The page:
Barolo explained

Janet Wynne Evans gets under the skin of this most complex, but rewarding, of regions

Janet Wynne Evans gets under the kin of this most complex, but rewarding, of regions

Barolo is comparable only to Burgundy in terms of overall size (tiny), the tension between specificity of cru and importance of single-vineyard sex-appeal and the key element of grower influence. So what should you look for when buying one for your own lifetime?

When all’s said and done, the mot-clef for most punters is still Barolo, rather than Bussia or Vajra, but the devil really is in the detail. There are modern and fiercely traditional growers all over, and just to sling a spanner in the lavori, they often share names with vineyards (Parusso, Pira, Ascheri, Baudana). Tricky.

A good start is to get your general bearings by imagining a diagonal demarcation line roughly from Roddi in the north east to Novello in the south west, that separates the Tortonian soil profile, source of approachable, ‘feminine’ earlier-maturing Barolo (eg La Morra) from the Helvetian which produces altogether more butch, tannic, patience-testing wines (eg Serralunga). One key difference between them is mineral content – cuddly magnesium to the west, iron for the soul to the east. Choose your preference.

Of eleven villages or communes reckoned to be ‘grand cru’ five dominate, with over four-fifths of production. Each incorporates a number of often better-known named vineyard plots considered crus in their own right according to an ambitious mapping project undertaken by the late winemaker Renato Ratti.

Since 2010, a new official Consorzio classification, menzione geografiche aggiuntive, rounds up vineyards of note, of which there are a staggering 181 from Albarello to Zuncai, including the 11 village denominations (comune). It has much common ground with the Ratti plan, still the go-to bible for many growers and devotees.

View across the rooftops in Barolo

The Big Five are, from north to south and west of the divide, La Morra (and Roggeri) and Barolo itself (including Cannubi in all its incarnations and San Lorenzo). East of the divide, again from north to south are Castiglione Falletto (home of Monprivato), Serralunga d’Alba at the eastern border of the DOCG and encapsulating, for example La Serra and finally Monforte d’Alba at the southern tip, where you’ll find such luminaries as Ginestra and Bussia, which, like one or two othe MEGAs, straddle two villages.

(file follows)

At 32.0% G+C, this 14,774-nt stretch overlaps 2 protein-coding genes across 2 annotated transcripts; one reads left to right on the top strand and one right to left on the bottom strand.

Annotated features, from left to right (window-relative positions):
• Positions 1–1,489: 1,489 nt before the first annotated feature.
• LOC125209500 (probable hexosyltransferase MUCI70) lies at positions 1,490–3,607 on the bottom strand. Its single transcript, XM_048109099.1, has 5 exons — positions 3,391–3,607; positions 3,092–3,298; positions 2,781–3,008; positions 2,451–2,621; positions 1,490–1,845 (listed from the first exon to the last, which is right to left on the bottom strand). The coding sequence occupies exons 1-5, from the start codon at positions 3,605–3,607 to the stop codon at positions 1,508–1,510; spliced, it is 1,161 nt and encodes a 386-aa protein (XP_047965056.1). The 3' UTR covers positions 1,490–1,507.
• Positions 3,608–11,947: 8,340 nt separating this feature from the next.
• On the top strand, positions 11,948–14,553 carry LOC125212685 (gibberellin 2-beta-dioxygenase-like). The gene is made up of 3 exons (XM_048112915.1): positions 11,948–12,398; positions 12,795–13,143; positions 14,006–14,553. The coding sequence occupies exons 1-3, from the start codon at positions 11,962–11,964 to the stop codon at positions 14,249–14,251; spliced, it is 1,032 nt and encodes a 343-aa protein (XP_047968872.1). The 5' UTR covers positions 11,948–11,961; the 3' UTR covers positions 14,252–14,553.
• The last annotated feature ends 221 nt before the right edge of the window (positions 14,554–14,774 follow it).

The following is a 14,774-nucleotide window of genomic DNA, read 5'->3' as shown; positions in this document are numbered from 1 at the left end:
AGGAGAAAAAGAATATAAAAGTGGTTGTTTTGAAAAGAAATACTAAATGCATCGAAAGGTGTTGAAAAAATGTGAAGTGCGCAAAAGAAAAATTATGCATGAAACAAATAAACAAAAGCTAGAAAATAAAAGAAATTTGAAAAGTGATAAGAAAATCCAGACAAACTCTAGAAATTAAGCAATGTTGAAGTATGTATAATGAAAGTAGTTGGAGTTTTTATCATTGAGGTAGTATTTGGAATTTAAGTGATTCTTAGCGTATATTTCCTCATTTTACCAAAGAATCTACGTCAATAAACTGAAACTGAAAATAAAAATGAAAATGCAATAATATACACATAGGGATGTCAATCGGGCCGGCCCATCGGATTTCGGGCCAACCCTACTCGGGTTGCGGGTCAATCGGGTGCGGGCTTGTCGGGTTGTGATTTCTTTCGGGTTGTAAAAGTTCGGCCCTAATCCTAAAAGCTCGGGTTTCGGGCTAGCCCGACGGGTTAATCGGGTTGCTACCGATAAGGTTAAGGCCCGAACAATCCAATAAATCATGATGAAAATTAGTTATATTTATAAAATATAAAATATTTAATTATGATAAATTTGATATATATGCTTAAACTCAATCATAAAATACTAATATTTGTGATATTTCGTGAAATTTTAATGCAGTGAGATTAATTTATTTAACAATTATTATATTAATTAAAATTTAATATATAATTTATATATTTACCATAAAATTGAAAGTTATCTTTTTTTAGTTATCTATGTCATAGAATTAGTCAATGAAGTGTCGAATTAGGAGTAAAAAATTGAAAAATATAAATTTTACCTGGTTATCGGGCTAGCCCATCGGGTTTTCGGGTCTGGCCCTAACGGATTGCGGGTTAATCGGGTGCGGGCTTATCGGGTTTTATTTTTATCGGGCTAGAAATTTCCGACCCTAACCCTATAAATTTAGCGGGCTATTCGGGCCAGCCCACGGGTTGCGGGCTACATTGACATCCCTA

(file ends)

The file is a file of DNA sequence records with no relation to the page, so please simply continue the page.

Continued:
For an excellent map of all the prime Barolo villages and their sub-plots see


The minimum ageing requirement for Barolo is three years, of which two must be in wood and another in bottle before release. For a riserva, the period is five years, three in wood and two in bottle. The mix, size and origin of the wood offers immense scope for the myriad stylistic differences presented to Barolo-fanciers. We saw many expressions of the cooper's art, from very posh piècesthat might have graced premium French cellars to the venerable and traditional 100-year old Piemontese oak cask we saw at Barolo institution Rinaldi.

It's easy to see how some estates can produce the glossy, new-oak-driven brews that are so popular over the pond, just as others can continue to churn out Barolo that routinely outlives its owners and, in some cases, their heirs.

The perfect drop for most thinking drinkers is surely neither of these. Happily, the best growers are on-message!

And finally

The density of detail belies the fact that Barolo, though three times the size of Barbaresco, is tiny. An arresting fact I’ve read somewhere is at its widest point it is barely 5 miles: when tootling along country roads, one realises how close together the cru villages actually and one is rarely far, not only from the next one, but the most distant.

What nobody prepares you for is how utterly beautiful a region it is and precisely why it’s called Piemonte. The Alps are clearly visible, notably Monte Viso on the border with France, and Monte Rosa (and it IS pink!) beyond which lies Switzerland. To see these rolling foothills and glorious autumn colours in a week of utterly perfect Indian summer weather, was a treat. Dolcetto and barbera turn red in autumn, while nebbiolo goes yellow, making for a unique fall experience. It seems that that barbera stems also turn red which is a sign of readiness to pick.

But we were too late for that. The grapes were safely in and it’s looking good.

Where to go next?

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